Hacking local defaults into GConf

It’s very useful to create a limited JHBuild moduleset that builds just a tiny portion of GNOME. We do this for GNOME Shell and it allows people to get GNOME Shell running in just a few minutes without debugging build problems in a gigantic pile of modules. However a persistent problem with doing this is GConf defaults. Because people are testing within their current session, instead of running a completely new session, the gconfd is the system installed gconfd and is looking in the system defaults database for schemas. But the install rules for the jhbuilt modules can’t install schemas there. So the applications don’t get the right default values.

We’ve known for a long time that the right thing to do is to have the application read the defaults information directly; as well as fixing this problem with multiple installlation prefixes, it increase robustness. dconf and GSettings will work this way. But I wanted a quick fix for the gnome-shell JHbuild, not an entire new subsystem. So, today I sat down and wrote gconf-defaults-hack.

gconf-defaults-hack is a small LD_PRELOAD library (yep, yuck), that intercepts two core calls from libgconf: gconf_engine_get_fuller() and gconf_engine_get_default_from_schema(). First these functions are executed as normally, but then if they fail and no default at all was found, the hack library goes and looks in $sysconfdir/etc/gconf/schemas to see if it can find the defaults itself. Obviously, parsing even through a small set of schema XML files on every lookup would be prohibitive, so the first time a lookup is triggered, all the schema files are read at once, and the extracted defaults written to a SQLite database. As long as the mtime of the schema files don’t change, subsequent lookups will continue to use the same database.

You can clone it from git://git.fishsoup.net/gconf-defaults-hack (browse; README)

Is there some better way of making a non-system install of an application work without modifying or hacking GConf? If you know of such, speak up. Would this be better as a modification to libgconf? Conceptually, probably, yes, and making such a modification could be an interesting project for someone. But I was most interested in getting this working without thinking too much about what was long-term supportable.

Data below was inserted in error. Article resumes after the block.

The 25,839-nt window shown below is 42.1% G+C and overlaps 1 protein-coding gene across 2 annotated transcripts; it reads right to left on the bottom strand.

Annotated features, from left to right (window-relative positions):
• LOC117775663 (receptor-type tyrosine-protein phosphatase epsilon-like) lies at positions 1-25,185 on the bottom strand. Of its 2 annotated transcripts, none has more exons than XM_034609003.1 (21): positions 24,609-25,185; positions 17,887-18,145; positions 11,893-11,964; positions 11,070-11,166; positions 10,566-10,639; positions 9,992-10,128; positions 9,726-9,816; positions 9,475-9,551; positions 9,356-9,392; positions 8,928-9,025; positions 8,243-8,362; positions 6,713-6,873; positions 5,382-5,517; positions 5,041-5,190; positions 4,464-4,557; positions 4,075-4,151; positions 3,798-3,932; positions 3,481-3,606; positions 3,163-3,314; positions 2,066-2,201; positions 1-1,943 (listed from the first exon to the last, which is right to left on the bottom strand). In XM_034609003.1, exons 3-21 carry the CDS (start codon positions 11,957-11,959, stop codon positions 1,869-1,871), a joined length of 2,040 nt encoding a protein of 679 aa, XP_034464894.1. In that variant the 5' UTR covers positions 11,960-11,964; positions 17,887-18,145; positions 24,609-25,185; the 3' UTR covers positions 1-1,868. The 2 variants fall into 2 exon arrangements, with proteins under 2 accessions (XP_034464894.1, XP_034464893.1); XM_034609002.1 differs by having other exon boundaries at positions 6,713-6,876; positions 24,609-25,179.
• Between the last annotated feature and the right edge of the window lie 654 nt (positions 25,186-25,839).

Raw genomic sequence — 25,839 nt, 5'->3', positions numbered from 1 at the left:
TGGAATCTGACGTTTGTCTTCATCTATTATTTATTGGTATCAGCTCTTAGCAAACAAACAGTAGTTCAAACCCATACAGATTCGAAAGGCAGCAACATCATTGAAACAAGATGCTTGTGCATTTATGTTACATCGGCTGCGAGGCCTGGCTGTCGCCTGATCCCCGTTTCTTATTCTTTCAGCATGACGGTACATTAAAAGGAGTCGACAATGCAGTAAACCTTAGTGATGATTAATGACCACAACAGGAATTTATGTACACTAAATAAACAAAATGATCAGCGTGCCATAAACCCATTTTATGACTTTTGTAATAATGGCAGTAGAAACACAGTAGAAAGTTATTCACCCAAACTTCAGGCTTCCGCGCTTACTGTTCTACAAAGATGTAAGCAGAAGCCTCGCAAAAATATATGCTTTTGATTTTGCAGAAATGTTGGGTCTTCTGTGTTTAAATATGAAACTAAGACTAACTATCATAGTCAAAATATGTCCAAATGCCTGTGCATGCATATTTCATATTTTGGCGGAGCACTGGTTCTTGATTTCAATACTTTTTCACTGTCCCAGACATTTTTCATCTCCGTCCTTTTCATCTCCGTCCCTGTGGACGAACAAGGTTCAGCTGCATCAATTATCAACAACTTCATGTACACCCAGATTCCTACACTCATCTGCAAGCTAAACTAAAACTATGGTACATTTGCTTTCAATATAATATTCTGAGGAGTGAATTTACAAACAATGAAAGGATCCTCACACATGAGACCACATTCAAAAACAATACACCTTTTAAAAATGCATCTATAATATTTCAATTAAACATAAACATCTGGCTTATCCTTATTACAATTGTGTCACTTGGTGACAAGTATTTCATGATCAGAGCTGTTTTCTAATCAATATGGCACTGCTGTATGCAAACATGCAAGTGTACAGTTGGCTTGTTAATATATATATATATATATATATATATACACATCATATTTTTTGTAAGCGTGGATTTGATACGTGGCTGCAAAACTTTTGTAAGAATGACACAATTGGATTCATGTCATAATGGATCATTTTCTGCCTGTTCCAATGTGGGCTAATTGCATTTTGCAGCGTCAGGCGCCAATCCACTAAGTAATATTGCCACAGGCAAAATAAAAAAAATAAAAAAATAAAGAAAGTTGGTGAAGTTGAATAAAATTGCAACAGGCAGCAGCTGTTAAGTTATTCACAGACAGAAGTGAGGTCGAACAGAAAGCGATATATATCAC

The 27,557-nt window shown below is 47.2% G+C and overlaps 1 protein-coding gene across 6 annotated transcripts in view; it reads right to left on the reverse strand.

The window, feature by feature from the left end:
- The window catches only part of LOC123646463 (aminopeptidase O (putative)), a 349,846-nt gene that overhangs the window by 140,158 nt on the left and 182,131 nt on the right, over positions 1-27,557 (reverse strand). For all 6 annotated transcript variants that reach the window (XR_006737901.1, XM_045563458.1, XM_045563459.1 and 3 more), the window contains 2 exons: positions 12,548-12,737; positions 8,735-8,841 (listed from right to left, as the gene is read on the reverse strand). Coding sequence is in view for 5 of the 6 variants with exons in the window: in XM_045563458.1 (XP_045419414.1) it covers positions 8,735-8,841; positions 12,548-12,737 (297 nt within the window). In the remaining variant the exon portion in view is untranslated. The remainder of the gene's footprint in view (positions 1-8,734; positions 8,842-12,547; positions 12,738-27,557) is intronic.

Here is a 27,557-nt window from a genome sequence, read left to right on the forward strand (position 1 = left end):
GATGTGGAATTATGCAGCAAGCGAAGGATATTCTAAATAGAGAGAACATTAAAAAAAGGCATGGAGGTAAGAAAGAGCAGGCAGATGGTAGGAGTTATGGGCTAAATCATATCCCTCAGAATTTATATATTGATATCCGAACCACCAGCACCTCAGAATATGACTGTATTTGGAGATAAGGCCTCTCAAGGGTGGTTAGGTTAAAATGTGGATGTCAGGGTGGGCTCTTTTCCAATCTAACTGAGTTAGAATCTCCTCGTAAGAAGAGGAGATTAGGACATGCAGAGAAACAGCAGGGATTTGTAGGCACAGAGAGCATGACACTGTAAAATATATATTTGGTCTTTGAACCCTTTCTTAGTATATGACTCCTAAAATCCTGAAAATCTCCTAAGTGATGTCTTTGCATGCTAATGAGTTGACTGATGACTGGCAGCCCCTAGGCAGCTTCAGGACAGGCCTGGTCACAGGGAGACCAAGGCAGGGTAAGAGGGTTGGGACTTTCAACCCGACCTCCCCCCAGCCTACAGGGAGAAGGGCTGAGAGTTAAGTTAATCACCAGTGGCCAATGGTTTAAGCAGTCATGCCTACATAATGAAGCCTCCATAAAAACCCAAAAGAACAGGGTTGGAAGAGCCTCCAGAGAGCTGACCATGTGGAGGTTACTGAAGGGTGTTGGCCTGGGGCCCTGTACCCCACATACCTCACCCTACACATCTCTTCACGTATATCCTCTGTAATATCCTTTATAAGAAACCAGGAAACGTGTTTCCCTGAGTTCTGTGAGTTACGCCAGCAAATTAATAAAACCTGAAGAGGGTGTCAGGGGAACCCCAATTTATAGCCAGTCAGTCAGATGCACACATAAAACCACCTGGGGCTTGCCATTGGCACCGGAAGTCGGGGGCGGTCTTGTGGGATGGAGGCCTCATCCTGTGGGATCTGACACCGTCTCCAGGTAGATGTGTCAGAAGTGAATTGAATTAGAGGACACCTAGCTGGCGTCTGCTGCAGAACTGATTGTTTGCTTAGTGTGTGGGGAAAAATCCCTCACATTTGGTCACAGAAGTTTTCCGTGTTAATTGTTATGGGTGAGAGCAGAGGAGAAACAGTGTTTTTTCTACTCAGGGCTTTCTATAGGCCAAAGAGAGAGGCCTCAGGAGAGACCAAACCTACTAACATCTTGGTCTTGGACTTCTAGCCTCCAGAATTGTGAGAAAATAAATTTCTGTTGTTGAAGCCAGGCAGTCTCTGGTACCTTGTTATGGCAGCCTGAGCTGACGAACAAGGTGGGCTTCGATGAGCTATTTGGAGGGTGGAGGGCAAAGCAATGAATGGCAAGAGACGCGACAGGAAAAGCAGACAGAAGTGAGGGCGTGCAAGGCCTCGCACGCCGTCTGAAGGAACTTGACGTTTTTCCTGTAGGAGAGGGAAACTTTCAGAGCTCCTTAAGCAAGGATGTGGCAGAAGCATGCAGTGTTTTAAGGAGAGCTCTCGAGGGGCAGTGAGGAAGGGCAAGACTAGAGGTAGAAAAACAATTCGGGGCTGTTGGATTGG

1. Posted June 8, 2009 at 6:20 am | Permalink

    Don’t know how much applicable is this to GNOME Shell, but in Sugar we are launching the shell inside a new session bus. As we are using GConf D-BUS, we don’t have the issue you are seeing.

  2. Owen
    Posted June 8, 2009 at 7:24 am | Permalink

    Using a separate session makes a lot of sense for running a nested environment. But ‘gnome-shell –replace’ replaces the user’s existing window manager, and should integrate with logout, the screensaver, etc, so it’s probably not to applicable for us. (Or for someone just JHBuilding a single application.) There are maybe also potential synchronization problems if you have two gconfd’s both writing to the same user database?

  3. Ray Strode
    Posted June 9, 2009 at 2:54 pm | Permalink

    Another idea might be to just add a $GCONF_SOURCE_PATH_FILE environment variable that points to a file in your jhbuild install root (say ~/gnome-shell/install/etc/gnome-shell/gconf-path) which has something like:

    # pull from jhbuild gconf config source for schemas

    # but use system gconf database for settings
    include /etc/gconf/2/path

    Would require a small patch to gconf though to check $GCONF_SOURCE_PATH_FILE before trying GCONF_CONFDIR/path though.

    • Owen
      Posted June 10, 2009 at 8:28 am | Permalink

      Hmm, changing the path for gconfd isn’t really an option, since we are using the user’s normal gconfd from the enclosing session.

      Though maybe an option would be to patch libgconf to allow an extra of local sources to read *after* querying the engine:

      export GCONF_FALLBACK_SOURCES=xml:readonly:$(HOME)/gnome-shell/install/etc/gconf/gconf.xml.defaults

      Then we could add GConf to the jhbuild, and schema installation would go into the local directory (because we’re using the locally build gconftool), and we could set the environment variable.

      Certainly cleaner than my approach. The main disadvantage I see is that we couldn’t work with both gconf-dbus and normal gconf, since we’d have to jhbuild one or the other. Are any Linux distros using gconf-dbus?

%d bloggers like this: